Winning Wars amongst the People

Winning Wars amongst the People Author Peter A. Kiss
ISBN-10 9781612347004
Release 2014-05-15
Pages 256
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Since the end of World War II a paradigm shift has occurred in armed conflict. Asymmetric, or fourth-generation warfareùthe challenge of nonstate belligerents to the authority and power of the stateùhas become the dominant form of conflict, while interstate conventional war has become an increasingly irrelevant instrument of statecraft. In asymmetric conflicts the enemy is often a fellow citizen with a different vision for the future of the countryùwaging war among the people, maneuvering on the borderlines between parliamentary politics, street politics, criminal activity, and combat operations. Winning Wars amongst the People analyzes the special circumstances of asymmetric conflicts in the domestic context and seeks to identify those principles that allow a democratic stateÆs security forces to meet the challenge, while at the same time obey their homelandÆs laws, protect its culture, observe its values, and maintain its liberties, traditions, and way of life. Using five detailed case studies, Peter A. Kiss explains the fundamental differences between the paradigm of conventional warfare and that of asymmetric warfare as well as the latterÆs political, social, and economic roots and main characteristics. Most important, he identifies the measures a government must take to prepare its security forces and other institutions of state for an asymmetric conflict.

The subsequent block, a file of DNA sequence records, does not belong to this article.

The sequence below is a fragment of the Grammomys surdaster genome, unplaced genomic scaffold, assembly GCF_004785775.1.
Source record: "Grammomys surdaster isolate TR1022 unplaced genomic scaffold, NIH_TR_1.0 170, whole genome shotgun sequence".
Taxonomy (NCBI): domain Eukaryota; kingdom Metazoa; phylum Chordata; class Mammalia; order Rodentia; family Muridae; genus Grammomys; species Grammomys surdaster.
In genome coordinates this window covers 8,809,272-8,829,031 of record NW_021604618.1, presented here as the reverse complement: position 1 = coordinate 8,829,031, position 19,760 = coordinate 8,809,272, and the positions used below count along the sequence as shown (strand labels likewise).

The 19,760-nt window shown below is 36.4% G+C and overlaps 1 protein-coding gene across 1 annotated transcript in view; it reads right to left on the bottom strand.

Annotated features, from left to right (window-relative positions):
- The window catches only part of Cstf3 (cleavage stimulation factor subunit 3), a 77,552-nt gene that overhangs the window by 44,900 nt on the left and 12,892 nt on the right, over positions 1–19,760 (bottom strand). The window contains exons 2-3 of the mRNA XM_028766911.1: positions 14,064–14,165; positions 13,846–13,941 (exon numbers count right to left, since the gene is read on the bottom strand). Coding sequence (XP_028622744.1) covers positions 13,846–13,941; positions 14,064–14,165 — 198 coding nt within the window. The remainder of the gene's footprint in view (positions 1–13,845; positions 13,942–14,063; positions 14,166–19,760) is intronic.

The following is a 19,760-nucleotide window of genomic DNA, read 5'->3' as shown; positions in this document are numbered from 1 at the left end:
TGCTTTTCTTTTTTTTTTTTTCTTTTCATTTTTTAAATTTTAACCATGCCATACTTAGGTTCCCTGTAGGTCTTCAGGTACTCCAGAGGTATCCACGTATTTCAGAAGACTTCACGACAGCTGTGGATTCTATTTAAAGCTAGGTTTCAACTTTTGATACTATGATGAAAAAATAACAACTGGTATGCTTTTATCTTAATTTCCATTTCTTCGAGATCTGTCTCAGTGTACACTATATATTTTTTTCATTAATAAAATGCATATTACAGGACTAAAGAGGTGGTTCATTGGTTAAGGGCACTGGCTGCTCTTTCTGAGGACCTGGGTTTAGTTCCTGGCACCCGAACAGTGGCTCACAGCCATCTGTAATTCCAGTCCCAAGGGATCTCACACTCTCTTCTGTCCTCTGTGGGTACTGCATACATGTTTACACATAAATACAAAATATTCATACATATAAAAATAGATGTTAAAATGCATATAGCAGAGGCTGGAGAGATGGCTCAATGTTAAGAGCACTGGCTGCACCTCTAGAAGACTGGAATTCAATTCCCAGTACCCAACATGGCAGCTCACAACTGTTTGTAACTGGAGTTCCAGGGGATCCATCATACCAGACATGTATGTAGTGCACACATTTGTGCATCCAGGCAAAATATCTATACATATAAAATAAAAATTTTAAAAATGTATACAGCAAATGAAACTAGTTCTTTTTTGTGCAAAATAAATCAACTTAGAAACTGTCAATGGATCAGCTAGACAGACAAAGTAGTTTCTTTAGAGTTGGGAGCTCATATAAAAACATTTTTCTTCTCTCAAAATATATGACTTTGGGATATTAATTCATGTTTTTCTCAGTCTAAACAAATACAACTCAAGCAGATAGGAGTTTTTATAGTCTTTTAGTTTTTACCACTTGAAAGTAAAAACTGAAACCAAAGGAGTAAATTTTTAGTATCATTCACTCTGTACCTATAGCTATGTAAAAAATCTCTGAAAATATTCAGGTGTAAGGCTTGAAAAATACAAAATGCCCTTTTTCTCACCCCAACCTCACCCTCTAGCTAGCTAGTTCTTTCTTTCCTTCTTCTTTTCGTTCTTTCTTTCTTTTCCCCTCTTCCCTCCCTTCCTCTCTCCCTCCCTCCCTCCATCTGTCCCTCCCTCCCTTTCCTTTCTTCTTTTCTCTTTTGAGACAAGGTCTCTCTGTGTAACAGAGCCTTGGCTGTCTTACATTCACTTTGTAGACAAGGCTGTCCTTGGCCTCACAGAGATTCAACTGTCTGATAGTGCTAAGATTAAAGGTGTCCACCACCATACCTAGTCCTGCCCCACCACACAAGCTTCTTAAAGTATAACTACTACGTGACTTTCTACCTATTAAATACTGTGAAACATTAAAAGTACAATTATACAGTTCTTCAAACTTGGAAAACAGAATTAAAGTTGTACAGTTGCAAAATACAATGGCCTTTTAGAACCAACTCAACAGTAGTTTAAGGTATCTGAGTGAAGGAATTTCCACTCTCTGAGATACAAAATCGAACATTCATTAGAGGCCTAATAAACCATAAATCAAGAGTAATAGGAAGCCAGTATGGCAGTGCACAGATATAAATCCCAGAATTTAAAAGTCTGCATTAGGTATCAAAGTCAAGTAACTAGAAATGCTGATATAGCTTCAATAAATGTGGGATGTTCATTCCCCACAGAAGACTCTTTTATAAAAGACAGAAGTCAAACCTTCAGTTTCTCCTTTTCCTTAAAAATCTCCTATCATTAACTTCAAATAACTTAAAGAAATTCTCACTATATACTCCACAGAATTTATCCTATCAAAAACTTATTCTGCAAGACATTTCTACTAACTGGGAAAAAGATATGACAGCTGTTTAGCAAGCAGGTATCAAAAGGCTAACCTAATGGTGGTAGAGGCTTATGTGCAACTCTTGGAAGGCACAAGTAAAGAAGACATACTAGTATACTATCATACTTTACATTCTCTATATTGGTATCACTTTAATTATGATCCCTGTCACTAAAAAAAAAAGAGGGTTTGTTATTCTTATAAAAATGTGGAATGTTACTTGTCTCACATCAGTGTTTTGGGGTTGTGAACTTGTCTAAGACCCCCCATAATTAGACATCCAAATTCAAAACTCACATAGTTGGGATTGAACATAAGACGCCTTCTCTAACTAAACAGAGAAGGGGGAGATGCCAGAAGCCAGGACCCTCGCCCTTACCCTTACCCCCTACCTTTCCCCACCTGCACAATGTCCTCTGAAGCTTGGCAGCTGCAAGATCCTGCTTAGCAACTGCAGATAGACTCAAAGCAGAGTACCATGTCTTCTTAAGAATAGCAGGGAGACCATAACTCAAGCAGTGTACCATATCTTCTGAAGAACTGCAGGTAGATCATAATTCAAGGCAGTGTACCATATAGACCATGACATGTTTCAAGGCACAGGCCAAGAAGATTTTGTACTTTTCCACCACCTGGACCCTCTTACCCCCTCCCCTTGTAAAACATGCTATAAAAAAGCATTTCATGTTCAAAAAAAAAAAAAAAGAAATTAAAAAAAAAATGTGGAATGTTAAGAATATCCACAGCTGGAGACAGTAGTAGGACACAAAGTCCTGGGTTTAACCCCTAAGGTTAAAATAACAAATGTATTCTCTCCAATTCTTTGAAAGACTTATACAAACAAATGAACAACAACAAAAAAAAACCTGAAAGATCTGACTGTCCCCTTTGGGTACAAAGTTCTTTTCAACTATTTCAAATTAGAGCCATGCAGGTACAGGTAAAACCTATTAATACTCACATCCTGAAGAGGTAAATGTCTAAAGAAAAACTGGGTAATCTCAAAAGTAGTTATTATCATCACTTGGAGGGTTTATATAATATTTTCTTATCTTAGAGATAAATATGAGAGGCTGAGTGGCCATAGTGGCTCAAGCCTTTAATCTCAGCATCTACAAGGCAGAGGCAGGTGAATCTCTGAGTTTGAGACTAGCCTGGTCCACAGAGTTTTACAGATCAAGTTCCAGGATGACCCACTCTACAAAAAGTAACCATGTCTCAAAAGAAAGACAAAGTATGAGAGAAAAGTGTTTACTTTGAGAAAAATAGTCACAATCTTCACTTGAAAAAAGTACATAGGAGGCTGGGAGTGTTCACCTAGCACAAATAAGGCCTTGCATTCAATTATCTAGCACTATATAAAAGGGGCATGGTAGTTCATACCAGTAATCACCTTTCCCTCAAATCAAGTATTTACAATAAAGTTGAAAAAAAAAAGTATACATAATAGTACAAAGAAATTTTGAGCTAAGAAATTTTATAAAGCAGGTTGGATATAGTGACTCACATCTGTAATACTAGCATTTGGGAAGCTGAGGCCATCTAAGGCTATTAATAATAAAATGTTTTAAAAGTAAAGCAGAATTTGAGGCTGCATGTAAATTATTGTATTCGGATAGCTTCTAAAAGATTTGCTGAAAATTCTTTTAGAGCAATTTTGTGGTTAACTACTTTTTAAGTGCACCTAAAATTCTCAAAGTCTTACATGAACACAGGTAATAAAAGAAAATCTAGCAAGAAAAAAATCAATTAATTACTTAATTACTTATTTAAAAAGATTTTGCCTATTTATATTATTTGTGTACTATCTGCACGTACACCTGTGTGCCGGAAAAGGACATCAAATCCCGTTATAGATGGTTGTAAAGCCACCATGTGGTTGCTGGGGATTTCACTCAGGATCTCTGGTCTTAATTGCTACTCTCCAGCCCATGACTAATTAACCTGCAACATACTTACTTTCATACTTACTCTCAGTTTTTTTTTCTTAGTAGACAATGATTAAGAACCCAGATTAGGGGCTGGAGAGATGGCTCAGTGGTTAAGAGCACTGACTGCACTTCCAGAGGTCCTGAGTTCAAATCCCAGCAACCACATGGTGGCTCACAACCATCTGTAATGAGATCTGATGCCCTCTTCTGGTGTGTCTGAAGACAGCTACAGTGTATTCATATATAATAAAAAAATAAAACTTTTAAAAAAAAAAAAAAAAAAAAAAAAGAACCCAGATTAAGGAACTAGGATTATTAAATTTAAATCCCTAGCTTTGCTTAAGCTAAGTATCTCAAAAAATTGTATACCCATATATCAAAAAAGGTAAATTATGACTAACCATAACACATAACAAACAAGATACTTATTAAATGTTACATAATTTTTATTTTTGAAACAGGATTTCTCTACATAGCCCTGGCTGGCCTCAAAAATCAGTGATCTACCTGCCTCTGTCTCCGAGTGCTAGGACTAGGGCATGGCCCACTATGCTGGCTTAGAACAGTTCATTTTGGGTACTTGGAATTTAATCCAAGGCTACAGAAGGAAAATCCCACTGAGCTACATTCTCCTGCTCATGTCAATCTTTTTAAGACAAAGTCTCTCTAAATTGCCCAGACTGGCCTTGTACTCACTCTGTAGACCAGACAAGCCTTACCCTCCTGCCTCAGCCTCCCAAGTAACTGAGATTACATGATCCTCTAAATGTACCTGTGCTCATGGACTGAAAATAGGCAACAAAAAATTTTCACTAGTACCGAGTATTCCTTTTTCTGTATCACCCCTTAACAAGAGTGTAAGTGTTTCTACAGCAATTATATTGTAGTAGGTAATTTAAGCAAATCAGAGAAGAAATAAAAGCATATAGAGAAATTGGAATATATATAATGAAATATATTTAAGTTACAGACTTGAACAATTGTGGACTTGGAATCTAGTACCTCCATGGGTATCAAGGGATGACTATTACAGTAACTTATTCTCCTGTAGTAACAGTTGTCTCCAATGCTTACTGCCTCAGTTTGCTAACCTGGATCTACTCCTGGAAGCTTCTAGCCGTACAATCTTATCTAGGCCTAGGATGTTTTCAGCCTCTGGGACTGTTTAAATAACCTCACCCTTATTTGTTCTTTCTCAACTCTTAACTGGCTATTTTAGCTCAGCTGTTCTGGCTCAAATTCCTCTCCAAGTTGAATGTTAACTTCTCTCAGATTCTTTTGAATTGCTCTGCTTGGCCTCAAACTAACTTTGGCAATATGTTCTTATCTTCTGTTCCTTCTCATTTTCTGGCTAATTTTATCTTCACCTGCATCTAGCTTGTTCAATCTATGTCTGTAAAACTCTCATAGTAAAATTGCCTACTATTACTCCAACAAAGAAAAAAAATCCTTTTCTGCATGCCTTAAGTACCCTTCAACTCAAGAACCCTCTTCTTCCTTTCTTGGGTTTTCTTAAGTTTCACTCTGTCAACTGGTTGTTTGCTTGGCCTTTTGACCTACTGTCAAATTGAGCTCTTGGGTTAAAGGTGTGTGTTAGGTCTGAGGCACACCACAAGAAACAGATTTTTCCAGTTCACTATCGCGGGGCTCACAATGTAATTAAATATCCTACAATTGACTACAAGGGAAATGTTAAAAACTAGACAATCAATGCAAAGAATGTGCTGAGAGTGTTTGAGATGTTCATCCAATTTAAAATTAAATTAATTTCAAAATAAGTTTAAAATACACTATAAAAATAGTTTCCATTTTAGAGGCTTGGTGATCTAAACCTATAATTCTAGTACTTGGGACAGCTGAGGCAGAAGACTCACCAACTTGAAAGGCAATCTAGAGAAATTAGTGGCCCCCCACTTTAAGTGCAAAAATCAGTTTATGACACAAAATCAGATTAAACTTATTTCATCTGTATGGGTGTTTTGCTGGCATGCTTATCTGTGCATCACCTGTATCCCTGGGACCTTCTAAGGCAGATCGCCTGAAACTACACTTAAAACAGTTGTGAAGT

War Powers

War Powers Author Peter Irons
ISBN-10 0805080171
Release 2006-05-02
Pages 320
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This book examines a fundamental question in the development of the American empire: What constraints does the Constitution place on our territorial expansion, military intervention, occupation of foreign countries, and on the power the president may exer



Afghanistan

Afghanistan Author John L. Cook
ISBN-10 9781479720705
Release 2012-09
Pages 223